By JIM NICHOLS
The cartoon was making a wry attempt at humor. The boy said to his father, “It got dark real early. Why is today the shortest day?” The father’s reply was, “I guess 2020 is finally giving up.”
Winter solstice has come and gone recently. This is an event with a long history of meanings. Officially, this marks the time at which one of the earth’s poles has its maximum tilt away from the sun. This has fascinating effects on the day length and the positioning of light, for example, as it enters windows of our homes. In addition, it is the driver of our seasons. It is a subtle, but powerful, influencer of our lives. In ways, it is one of the major sources of change and the inevitability of pattern, death, and birth.
The winter solstice is an example of a recurring theme in life, the theme of demise followed by renewal—the theme of death or passing followed by rebirth or reestablishment. This is true not only in the outside world, but in our lives. It is not necessarily pleasant, but it is real.
As the seasons change, we note the basic pattern that sacrifice or loss of something must occur to be followed by some renewal. We pay most attention to this in the spring when green sprouts first appear; the air seems clearer and the sun brighter and even the sounds of nature change. But spring does not make sense without a preceding winter, and the winter solstice identifies that. Winter often seems dark, even foreboding; we know better than to associate it with death, but it still creeps into our minds. It does not stay there since we know that spring will follow. The pattern is clearly that we must sacrifice something to achieve something else. We must sacrifice summer and autumn to achieve spring. Finding depends on first losing something.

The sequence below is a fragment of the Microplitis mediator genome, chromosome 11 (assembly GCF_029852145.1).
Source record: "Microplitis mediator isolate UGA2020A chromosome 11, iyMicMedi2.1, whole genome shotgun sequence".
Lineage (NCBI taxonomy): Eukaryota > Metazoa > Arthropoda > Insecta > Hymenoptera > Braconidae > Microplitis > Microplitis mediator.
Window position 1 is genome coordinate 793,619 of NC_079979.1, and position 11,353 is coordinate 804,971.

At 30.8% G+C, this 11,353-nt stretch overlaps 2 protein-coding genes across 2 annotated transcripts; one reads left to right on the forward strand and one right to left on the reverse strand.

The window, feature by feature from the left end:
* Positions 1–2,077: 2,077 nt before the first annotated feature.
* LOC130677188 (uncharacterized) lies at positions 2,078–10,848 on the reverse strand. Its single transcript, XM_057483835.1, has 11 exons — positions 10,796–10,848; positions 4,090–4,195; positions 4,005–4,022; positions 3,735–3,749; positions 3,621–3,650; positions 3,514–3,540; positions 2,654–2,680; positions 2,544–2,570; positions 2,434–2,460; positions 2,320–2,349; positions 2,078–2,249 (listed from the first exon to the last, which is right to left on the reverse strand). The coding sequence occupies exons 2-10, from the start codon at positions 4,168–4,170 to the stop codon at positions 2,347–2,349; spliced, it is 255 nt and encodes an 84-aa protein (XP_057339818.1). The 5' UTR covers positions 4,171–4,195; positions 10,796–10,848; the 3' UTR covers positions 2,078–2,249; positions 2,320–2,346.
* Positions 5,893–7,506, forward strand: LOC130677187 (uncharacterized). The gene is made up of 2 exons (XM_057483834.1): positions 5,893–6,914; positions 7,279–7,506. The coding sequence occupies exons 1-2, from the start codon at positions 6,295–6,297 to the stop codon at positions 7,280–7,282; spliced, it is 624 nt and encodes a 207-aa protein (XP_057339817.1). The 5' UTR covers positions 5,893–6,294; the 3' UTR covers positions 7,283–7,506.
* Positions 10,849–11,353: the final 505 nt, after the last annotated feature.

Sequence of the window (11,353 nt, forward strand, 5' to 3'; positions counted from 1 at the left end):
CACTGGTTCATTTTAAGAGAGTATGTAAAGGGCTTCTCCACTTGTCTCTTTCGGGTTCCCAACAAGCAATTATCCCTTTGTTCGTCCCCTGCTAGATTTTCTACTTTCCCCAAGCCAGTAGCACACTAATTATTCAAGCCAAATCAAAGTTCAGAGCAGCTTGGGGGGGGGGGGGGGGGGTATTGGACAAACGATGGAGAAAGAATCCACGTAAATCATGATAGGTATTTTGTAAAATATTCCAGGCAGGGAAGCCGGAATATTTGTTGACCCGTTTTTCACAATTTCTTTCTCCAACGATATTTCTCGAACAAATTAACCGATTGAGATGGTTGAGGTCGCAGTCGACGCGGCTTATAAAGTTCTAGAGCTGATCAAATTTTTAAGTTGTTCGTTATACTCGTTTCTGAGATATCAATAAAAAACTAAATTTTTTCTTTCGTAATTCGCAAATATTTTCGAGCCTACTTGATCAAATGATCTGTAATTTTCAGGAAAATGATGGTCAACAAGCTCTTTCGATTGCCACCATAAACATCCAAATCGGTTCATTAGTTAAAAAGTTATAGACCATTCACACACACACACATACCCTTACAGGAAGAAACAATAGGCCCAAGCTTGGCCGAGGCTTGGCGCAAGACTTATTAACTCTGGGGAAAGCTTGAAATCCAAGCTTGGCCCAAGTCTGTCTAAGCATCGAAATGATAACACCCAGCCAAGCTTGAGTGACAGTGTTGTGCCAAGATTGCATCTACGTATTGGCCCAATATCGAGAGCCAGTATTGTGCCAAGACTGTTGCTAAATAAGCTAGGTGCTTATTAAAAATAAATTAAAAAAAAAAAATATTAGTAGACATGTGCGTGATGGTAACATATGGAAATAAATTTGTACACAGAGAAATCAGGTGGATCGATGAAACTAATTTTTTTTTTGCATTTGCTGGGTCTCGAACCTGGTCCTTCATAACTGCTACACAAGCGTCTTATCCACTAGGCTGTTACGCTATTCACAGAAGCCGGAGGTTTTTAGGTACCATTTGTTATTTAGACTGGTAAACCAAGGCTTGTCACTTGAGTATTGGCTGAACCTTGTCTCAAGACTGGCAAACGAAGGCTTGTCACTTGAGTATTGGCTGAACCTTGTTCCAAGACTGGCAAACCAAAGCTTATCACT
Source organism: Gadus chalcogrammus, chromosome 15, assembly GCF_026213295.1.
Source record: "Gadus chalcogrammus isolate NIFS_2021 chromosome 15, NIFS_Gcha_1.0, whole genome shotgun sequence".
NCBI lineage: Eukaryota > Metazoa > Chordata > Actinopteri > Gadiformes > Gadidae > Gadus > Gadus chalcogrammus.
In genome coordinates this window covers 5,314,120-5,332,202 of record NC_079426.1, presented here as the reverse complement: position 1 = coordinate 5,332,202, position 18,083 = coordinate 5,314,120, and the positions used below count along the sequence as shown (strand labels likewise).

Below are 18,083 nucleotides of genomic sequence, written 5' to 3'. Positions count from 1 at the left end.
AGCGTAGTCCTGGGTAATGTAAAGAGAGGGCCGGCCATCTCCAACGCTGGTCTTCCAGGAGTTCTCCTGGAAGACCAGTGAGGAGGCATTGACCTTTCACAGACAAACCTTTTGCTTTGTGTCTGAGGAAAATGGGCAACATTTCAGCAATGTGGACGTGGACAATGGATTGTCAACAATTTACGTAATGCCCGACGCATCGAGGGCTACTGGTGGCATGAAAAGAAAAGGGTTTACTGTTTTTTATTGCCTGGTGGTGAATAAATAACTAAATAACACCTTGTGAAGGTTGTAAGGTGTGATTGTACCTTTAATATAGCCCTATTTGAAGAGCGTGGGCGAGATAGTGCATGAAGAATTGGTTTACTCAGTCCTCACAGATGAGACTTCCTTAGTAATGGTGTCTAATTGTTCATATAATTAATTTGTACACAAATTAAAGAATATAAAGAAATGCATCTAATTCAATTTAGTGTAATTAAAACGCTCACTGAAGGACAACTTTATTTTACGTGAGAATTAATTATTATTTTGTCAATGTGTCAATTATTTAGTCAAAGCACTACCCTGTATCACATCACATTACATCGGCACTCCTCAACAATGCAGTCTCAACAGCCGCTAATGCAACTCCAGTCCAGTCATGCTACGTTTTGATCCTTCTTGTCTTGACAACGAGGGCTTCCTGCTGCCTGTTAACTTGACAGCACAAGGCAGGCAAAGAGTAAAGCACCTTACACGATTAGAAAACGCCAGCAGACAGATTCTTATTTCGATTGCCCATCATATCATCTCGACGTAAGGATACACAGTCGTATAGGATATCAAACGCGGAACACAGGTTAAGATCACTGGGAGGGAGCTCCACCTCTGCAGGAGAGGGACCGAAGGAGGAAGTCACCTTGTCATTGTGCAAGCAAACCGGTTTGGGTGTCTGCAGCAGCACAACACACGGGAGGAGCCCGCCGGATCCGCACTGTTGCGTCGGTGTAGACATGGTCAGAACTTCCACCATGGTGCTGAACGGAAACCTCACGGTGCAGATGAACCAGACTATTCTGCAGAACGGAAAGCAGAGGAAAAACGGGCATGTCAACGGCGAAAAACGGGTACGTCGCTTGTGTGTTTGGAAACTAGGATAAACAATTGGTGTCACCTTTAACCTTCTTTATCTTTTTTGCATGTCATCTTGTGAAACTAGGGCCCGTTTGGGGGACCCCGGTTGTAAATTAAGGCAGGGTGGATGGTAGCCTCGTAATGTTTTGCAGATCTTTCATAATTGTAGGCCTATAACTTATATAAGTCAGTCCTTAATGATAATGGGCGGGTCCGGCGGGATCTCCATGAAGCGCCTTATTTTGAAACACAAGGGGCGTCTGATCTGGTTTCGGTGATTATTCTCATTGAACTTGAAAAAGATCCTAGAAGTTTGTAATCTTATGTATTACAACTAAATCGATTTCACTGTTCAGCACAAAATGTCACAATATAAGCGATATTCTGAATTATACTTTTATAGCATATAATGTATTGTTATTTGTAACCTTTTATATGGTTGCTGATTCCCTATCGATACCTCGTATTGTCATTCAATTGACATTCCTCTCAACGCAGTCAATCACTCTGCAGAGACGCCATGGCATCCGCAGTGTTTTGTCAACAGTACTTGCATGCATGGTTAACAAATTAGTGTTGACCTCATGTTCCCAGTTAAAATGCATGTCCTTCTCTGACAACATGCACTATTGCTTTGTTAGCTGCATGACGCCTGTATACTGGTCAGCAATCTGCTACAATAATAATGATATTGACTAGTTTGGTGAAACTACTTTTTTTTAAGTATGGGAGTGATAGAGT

Luke chapter 15 contains three stories that have a pattern. A sheep is lost, sought, and found. Rejoicing follows. A coin is lost, sought, and found. Rejoicing follows. A son is lost, sought, and found. Rejoicing follows. The individuals who lost something did not desire that loss. However, in reclaiming what was lost each found something unexpected and significant.
During this winter solstice of 2020 it seems to me that we are all wrestling with this cycle in our lives, the cycle of loss and (we hope) the following rebirth. We deal with the restrictions on our lives; some are, frankly, just irritations. However, others are profound. We miss communication with others; we miss sharing blessings with others; we feel more physically vulnerable and vulnerability is not something we desire. Some people we love have manifested that physical vulnerability to an extreme extent, even to death. We have lost some things and in some cases the loss is so difficult that it obscures the renewal on the horizon. We must continue to remind one another that the pattern is not that the loss is the last event; it is always followed by the rebirth. A seed has no idea what the completed plant will look like.
Making it through this together takes some skills we must share. One skill is to back off evaluating one another so much, to cut each other some spiritual slack. Learning to balance a bike requires the ability to turn slightly to the right and left and right and left. Skaters move forward by moving from side to side. If your car begins to slide on the ice to the right, you turn your wheels to the right, even though it seems counter-intuitive. What we all need in our lives are those who play the roles of prophets and pastors. Sometimes these can be one in the same, but, at other times, they are different individuals. I suspect my prophets and pastors do not know they are playing that role in my life. However, the Spirit can and does take their words and speaks of comfort, correction, and peace to me. They remind me that God created rhythms and that if I am feeling lost, there is still something ahead to be found, even eternally.
Jim Nichols is a retired Abilene Christian University biology professor and current medical chaplain